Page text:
SCOTUS Says Times Up For Appealing PTAB’s Application of § 315(b) for Inter Partes Review
On April 20, 2020, in Thryv, Inc. v. Click-to-Call Technologies, LP, the Supreme Court held that the Patent Office’s application of the one-year time limit for filing an inter partes review after filing a complaint alleging patent infringement “is closely related to its decision whether to institute [an] inter partes review and is therefore rendered nonappelable by § 314(d).”1 The Supreme Court reiterated its finding in Cuozzo and confirmed that the decision of whether the time limit in 35 U.S.C. § 315(b) bars a petition for inter partes review is one of the “matters ‘closely tied to the application and interpretation of statues related to’ the institution decision.” Justice Ginsberg pointed out that “a § 315(b) challenge easily meets that measurement” because it “sets forth a circumstance in which ‘[a]n inter partes review may not be instituted.’”
The Cancellation Of Click-to-Call Patent Claims
In 2013, Thryv, Inc. (“Thryv”) petitioned the USPTO’s Patent Trial and Appeal Board (“PTAB”) to institute an inter partes review (“IPR”) of a patent owned by Click-to-Call Technologies, LP (“Click-to-Call”) directed to technology for anonymous telephone calls. The PTAB, instituted the IPR and canceled several claims of U.S. Patent No. 5,818,836. Click-to-Call appealed the decision, challenging only the Board’s determination that § 315(b) did not preclude inter partes review. The PTAB found that § 315(b) did not bar institution because the 2001 suit brought by an exclusive licensee of the ’836 Patent was dismissed without prejudice.
The Federal Circuit Weighs In
The Federal Circuit dismissed Click-to-Call’s appeal for lack of jurisdiction. The Federal Circuit agreed with Thryv and the Patent Office Director (who intervened on appeal) that § 314(d)’s bar of an appeal of the institution decision precludes judicial review of the agency’s application of § 315(b). But, thereafter, the en banc Federal Circuit held in Wi-Fi One, LLc v. Broadcom Corp., that “time-bar determinations under § 315(b) are appealable” notwithstanding § 314(d).2 The majority of the Federal Circuit in Wi-Fi One held that § 314(d) does not displace the usual presumption favoring judicial review of agency actions related to § 315(b) because “[t]he 315(b) timeliness determination . . . is not closely related to the institution decision addressed in § 314(a).”
The Supreme Court Overturns The Federal Circuit
In Cuozzo Speed Technologies, LLC v. Lee, the Supreme Court held that § 314(d) can bar appeals of matters “closely tied to the application and interpretation of statutes related to the Patent Office’s decision to initiate inter partes review.”3 Relying on Cuozzo, the Supreme Court found that “[s]ection 315(b)’s time limitation is integral to, indeed a condition on, institution.” Justice Ginsburg’s opinion remarked that Congress entrusted the institution decision to the Patent Office to “avoid the significant costs, already recounted of nullifying a thoroughgoing determination about a patent’s validity.” Allowing § 315(b) appeals would waste the resources spent resolving patentability and leave bad patents enforceable. In addition, permitting § 315(b) appeals would merely forestall the cancellation of claims and deter “efficient resolution of patentability” because a new challenger could file an IPR petition challenging the same claims. Stating that the true purpose of § 315(b) is to “minimize burdensome overlap between inter partes review and patent-infringement litigation,” the Supreme Court held that § 314(d) bars any appeal of the Patent Office’s application of § 315(b)’s time limitation.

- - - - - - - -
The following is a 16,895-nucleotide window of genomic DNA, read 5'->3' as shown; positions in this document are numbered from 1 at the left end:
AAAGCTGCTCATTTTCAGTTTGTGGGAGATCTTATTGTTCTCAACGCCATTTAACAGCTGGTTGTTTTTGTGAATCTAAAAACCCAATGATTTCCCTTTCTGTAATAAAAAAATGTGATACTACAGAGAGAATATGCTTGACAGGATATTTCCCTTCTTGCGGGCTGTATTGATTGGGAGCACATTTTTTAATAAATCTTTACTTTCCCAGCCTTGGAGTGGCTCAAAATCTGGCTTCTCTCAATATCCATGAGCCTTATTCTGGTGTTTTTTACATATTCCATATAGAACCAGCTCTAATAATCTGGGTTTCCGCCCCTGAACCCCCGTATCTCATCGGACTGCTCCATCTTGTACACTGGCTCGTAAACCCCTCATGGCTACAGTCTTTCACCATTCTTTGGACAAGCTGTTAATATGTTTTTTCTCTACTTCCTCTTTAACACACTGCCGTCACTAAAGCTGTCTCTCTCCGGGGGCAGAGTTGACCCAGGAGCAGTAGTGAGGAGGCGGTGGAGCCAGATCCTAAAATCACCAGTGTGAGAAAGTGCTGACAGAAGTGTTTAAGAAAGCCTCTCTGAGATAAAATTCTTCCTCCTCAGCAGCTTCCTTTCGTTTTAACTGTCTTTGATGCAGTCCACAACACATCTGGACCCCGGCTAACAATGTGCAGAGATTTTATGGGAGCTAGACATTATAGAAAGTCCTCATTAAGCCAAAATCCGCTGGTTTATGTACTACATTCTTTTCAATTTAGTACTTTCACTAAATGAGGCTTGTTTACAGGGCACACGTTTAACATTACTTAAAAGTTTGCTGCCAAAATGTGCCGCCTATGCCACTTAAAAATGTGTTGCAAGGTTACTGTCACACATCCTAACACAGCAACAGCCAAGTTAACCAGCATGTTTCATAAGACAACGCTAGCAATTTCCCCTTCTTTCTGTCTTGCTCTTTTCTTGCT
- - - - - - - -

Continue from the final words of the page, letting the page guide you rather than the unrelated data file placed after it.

Justice Gorsuch Dissent
Justice Gorsuch, joined by Justice Sotomayor, dissented, arguing that the Constitution does not “permit a politically guided agency to revoke an inventor’s property right in an issued patent” and “closes the courthouse . . . where the owner claims the agency’s proceedings were unlawful from the start.” Justice Gorsuch also argued that § 314(d) was limited to § 314 because § 314 is the only section that authorizes the Director to institute inter partes review. Justice Gorsuch concluded that the majority’s opinion was predicated on dicta from Cuozzo and the majority has essentially “hand[ed] over judicial powers involving the disposition of individual rights to executive agency officials.”
What This Means For You
The holding in Thryv suggests that the Supreme Court takes a broad view of the types of matters that are “closely tied” to the PTAB’s decision to institute an IPR. Therefore, patent owners should not rely solely on defects they believe exist in the PTAB’s decision to institute an IPR and should instead focus on the substantive portions of the review. However, the Court took the time to mention that it was not disturbing its decision in SAS Institute Inc. v. Iancu, 138 S. Ct. 1348 (2018) and patent owners may still rely on an “all or nothing” approach to IPR institution.
1 No. 18-916, 2020 WL 1906544 (U.S. Apr. 20, 2020).
2 See 878 F. 3d 1364 (2018).
3 See 136 S. Ct. 2131 (2016).
This information is provided by Vinson & Elkins LLP for educational and informational purposes only and is not intended, nor should it be construed, as legal advice.